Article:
In the last few years, in the wake of the Internet tidal wave, web pages, and chat rooms have become a quick and easy to gather information on nearly any body of water in the country. I feel, as it stands now, one could do a great deal of his or her research online, and wind up with a fairly complete case file for either a tournament or recreational fishing excursion. Though it should be noted that while the Internet is a very powerful and very convenient resource, it is not a be all end all of fishing planning. Depending on the body of water you are planning to fish, it is possible to have too much information to wade through, rather than not enough, which is just as dangerous, and unbelievably time-consuming. From experience, I have found breaking your search into smaller pieces, and entering that on a search engine will be far more efficient than simply entering in the lake name. This applies especially to larger, more nationally known bodies of water. For example, entering "Lake Fork", in a search engine, to find a specific marina or launch ramp will garner countless results, but "Lake Fork Launch Ramps", will give you far less, and more accurate results. This, of course, applies to all search aspects.
A great way to ensure this research is not done in vain, and not only for one trip, but you might also consider using the system of creating something of a case file for each lake you fish. By adding information as you gain it, each lake file grows, and you can refer back to it at any time. As well as continually expand it, until you have created something of a mini-encyclopedia of that lake. Of course, this will take time, but as the amount of lakes grows, and you begin to fish the same waters, again and again, be it recreationally or for tournament purposes, you will soon see the immense reward in doing this. I use this system, and in each lake file, not only do I keep maps, photographs, and previous fishing reports, but I also keep the information to the motel where I stayed, restaurants, the directions to the launch ramp, and a host of other things that makes planning and making your trip incredibly easier. One more point, a great piece of information to keep in this file is the number to a local boat and motor repair shop. Even if you have never used it before, having it there will prevent a mad scramble to the yellow pages should something go wrong.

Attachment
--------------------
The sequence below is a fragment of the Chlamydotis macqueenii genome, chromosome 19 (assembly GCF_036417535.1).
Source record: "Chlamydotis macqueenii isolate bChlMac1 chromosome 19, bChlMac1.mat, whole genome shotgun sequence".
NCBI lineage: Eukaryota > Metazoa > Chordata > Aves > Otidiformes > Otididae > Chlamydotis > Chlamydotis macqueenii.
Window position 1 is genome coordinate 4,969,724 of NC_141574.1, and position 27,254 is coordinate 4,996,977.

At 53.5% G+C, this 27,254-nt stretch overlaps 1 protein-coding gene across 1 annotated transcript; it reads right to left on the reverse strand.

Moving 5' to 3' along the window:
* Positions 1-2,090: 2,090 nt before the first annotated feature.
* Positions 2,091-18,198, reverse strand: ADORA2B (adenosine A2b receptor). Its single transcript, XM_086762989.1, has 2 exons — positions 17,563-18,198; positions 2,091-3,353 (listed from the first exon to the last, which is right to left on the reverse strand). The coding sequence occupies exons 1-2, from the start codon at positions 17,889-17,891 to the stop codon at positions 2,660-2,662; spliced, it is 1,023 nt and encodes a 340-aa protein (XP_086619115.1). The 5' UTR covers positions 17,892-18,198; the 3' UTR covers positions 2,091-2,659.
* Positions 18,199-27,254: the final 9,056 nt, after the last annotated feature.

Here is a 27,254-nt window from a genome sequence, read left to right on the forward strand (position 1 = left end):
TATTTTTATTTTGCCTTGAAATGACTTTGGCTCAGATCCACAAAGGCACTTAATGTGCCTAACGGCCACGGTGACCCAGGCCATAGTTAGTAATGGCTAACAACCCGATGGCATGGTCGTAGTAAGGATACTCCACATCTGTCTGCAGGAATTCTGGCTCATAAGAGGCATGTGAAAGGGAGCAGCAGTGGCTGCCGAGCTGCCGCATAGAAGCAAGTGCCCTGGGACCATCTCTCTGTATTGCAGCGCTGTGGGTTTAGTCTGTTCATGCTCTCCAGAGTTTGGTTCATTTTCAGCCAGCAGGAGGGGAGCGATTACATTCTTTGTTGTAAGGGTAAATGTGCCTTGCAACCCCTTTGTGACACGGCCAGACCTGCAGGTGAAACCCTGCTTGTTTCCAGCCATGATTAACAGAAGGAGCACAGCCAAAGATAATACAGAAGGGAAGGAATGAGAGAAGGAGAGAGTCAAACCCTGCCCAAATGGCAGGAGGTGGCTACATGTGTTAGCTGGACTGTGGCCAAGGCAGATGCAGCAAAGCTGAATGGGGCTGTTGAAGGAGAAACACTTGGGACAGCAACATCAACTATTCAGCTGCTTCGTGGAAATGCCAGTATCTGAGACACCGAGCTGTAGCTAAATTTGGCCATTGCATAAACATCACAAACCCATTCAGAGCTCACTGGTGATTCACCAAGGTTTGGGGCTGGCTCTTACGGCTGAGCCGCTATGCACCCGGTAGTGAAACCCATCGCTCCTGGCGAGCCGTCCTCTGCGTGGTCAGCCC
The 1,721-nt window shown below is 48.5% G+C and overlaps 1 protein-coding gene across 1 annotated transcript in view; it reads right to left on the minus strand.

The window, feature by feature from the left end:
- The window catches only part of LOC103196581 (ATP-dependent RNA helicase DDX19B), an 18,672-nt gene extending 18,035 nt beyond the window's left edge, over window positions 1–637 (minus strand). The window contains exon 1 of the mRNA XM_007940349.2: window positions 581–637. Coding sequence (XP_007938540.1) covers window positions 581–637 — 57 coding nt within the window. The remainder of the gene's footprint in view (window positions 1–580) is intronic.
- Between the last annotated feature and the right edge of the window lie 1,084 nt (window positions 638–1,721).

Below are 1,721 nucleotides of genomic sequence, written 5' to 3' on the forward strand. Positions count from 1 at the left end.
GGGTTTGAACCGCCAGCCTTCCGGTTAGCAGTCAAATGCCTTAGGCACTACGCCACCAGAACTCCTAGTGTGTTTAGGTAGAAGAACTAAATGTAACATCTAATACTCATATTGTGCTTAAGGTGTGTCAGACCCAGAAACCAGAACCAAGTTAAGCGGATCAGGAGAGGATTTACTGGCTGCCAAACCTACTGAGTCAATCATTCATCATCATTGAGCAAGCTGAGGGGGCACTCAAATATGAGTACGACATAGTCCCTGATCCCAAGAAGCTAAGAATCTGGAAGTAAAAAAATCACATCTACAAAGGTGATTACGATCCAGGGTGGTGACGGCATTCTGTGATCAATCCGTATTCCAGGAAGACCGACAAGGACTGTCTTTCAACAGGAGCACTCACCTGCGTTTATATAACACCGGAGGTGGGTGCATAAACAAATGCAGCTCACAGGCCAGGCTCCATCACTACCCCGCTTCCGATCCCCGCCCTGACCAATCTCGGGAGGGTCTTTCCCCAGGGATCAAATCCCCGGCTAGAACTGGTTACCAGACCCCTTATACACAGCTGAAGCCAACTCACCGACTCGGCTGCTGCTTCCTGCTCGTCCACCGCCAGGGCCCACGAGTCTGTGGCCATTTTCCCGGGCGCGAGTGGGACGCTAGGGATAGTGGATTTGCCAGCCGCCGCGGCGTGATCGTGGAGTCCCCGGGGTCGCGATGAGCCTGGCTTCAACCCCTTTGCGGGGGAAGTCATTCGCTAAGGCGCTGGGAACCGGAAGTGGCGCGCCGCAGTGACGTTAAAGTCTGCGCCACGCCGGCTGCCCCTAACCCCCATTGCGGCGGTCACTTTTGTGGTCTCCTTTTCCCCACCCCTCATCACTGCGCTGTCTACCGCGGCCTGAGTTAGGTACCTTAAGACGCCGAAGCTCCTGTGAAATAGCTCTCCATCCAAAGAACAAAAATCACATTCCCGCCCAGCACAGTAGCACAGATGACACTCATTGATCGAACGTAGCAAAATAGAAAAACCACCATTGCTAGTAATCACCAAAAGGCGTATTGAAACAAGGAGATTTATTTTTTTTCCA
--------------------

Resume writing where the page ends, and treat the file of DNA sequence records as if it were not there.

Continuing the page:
There are of course far more sources to gain pre-fish, and trip information than I have listed, as to list them all would be nearly impossible. Simply keep an open ear, and as in my case, you might consider carrying a small notepad with you. One would be amazed at what one can pick up just from listening up at the ramp. While it's widely known that there is certainly no substitute for time on the water, I hope this has at least shed some light on an otherwise usually ignored subject.